Munich police say they have broken up a huge burglary clan which they estimate may have been responsible for a fifth of German break-ins.
The criminal gang was compared by police to an octopus with tentacles across Europe and its members were related by blood or marriage.
The investigation began when three women were caught trying to break into a property in Munich in January 2016.
It has led to arrests in Croatia and Spain as well as in Germany.
Reinhold Bergmann, police commissioner for organised burglary, told reporters that the gang could have dozens of other tentacles operating in other countries such as Belgium, France and Italy.
Young women used as 'worker bees'
The three young women originally arrested attracted attention for the skill and speed with which they were carrying out a burglary in the Munich area of Lehel.
They claimed to be teenagers but police discovered they had forged identification papers and were linked to a wider gang originating in Croatia.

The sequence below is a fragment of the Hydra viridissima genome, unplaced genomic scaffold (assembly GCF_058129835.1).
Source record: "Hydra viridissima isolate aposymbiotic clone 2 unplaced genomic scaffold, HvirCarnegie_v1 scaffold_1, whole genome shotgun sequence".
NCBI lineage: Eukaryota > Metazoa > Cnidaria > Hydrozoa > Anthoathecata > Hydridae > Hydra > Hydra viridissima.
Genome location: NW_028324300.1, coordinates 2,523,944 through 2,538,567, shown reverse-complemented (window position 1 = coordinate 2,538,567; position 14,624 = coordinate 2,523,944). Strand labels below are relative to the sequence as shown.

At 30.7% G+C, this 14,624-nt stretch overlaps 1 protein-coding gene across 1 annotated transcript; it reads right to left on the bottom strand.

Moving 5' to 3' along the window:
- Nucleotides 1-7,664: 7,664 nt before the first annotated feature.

Police went on to arrest another 20 young women in Munich, whom they dubbed "worker bees", along with two alleged gang "middle managers" in western Germany and two alleged leaders in Croatia. Another two are on the run.
Arrests have also been reported in Spain.
Mr Bergmann said the group used young women to carry out the burglaries because they were discreet and less likely to face jail.
They were even traded around different parts of the criminal family, which police say has some 500 members and is highly hierarchical.
"They have no choice but to participate," Mr Bergmann said.
It was impossible to estimate the scale of losses sustained by burglary victims, police said, but it was likely to reach millions of euros. Police found alleged gang leaders living in luxury marble-floored villas in Zagreb.
Croatian police have seized jewellery, other valuables and hundreds of thousands of euros in cash and are trying to trace their owners.